There is a further aspect of this to discuss before we move on: bisexuality. Apparently there are some people in whom the attraction (physical, emotional and in other ways) to both sexes at the same time is strong. That means they can become legitimate sexual partners (ignoring any moral aspect for the moment) to either a man or a woman - or even to both in the same period. Likewise, of course, a person who is heterosexual or homosexual may make a choice to act in a bi sexual manner. To that extent they are acting ‘out of character’.

We can now turn to this matter of choice more closely. If we do not have any choice in our orientation, then it is obviously right that, whatever our orientation, we should have the opportunity to live a fulfilled life. By that I mean that it is manifestly wrong to just say that all people who have a homosexual orientation should refrain from any homosexual activity. In view of the fact that there is obviously a significant proportion of the population that does have a homosexual or bisexual orientation, it cannot be right to say that they should be forced to remain celibate. Celibacy is another choice - and many fine Christians choose to remain celibate (whether they are heterosexual or homosexual) but it has to be a choice, not a rule applied to all. Enforced celibacy is not a spiritual achievement - it is rather an oppression.

A fulfilled life is seen by Christians as God’s intention for every soul. All the movements against poverty and oppression are aimed at enabling each person to live as fulfilled a life as possible. So it is with sexuality. Each person should have the opportunity to enter into deep and fulfilling relationships with a person for whom they feel love (in which sex will play its legitimate part), subject of course to the laws of the society in which they live.

Indeed, there is considerable evidence that while suppression of the sexual instinct never hurt anyone (although it might hinder the fulfilled life we have talked about above) there is considerable damage and danger if a person represses their sexual instinct. By repression I mean that they feel they need to stifle their sexual desires and needs - usually with shame or embarrassment that they have such feelings in the first place. Repression can be of heterosexual or homosexual feelings. It is the sense of shame that adds the emotional charge to the repression - and thus also ensures that sooner or later there will be a violent reaction in that person when they are forced to face their own desires.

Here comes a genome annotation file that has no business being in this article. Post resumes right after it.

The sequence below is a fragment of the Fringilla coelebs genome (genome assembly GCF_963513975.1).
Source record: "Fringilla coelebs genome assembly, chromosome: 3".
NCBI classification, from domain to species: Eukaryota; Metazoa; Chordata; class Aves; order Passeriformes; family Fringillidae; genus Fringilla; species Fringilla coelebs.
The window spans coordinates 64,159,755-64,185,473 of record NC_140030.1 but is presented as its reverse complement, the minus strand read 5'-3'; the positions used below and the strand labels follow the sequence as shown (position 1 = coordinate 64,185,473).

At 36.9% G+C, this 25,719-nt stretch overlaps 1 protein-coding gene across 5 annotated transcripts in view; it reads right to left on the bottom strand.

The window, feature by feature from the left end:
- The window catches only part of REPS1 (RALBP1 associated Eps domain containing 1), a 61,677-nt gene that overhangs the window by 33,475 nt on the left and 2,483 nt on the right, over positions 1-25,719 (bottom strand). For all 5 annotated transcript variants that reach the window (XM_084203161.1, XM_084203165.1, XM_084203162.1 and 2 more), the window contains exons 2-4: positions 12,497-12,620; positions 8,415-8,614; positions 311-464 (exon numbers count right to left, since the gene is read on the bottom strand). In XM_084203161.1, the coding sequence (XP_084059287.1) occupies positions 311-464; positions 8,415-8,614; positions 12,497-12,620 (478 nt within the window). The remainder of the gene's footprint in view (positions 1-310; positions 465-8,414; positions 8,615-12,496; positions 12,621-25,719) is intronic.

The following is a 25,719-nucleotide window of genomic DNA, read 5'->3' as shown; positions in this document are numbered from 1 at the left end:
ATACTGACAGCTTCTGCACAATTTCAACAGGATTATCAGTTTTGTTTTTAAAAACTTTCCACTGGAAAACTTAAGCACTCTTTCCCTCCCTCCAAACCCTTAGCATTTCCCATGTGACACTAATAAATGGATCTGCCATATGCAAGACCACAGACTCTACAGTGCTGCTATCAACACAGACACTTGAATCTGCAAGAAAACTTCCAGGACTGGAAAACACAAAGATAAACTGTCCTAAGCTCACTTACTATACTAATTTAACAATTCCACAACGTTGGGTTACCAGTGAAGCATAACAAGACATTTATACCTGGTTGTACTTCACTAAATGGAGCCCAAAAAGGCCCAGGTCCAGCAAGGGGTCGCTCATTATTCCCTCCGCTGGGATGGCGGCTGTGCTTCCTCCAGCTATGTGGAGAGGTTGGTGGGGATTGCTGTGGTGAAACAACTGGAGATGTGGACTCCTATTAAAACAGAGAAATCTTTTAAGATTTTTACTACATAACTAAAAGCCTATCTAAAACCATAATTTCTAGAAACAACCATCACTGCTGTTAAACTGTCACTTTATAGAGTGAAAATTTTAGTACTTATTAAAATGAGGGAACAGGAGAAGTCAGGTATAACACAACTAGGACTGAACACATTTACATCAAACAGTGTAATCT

Let us now turn to the Christian aspects of all of this. A Christian believes that God has given us a great gift in our sexuality. It is seen as something precious and not sinful. What we have to do as Christians is use this great gift in a right way. That means that we have to follow the law of Christ in all our dealings with other people. We must not play fast ands loose with such a precious gift as sexuality. It is meant for the most intimate relationships. Hitherto that has been within marriage for the heterosexual person. But what about the homosexual person? There has been no church ceremony for the pairing of gay people in life long commitment. Hence much of the problem in the Churches. The pairing of homosexual people is seen as strange and abnormal. Instead it is really a lovely thing. Here are two people of the same sex who love each other and want to commit their lives to each other before God. Why should they not have a Christian ceremony to evidence what they are doing? Is not that a totally wholesome thing? Is it not a very moral attitude to take?

To summarise: we all have moral and spiritual choices and we are responsible for our own lives and will be held accountable. Orientation cannot be changed at will. It can be suppressed, ignored or repressed. When repressed it causes all sorts of problems in the life of the person - even decades later. Orientation in a person can change. Bi-sexuality is a fact. But it is possible for anyone to decide to ignore their natural tendencies and indulge in what are, for them, ‘non-natural’ sexual activities. For the Christian the health and fulfilment of each person outweighs tradition, however sacrosanct it is. Sex is a gift from God and we need to learn to use it rightly and within the parameters of the gospel.


Tony Cross

September 2007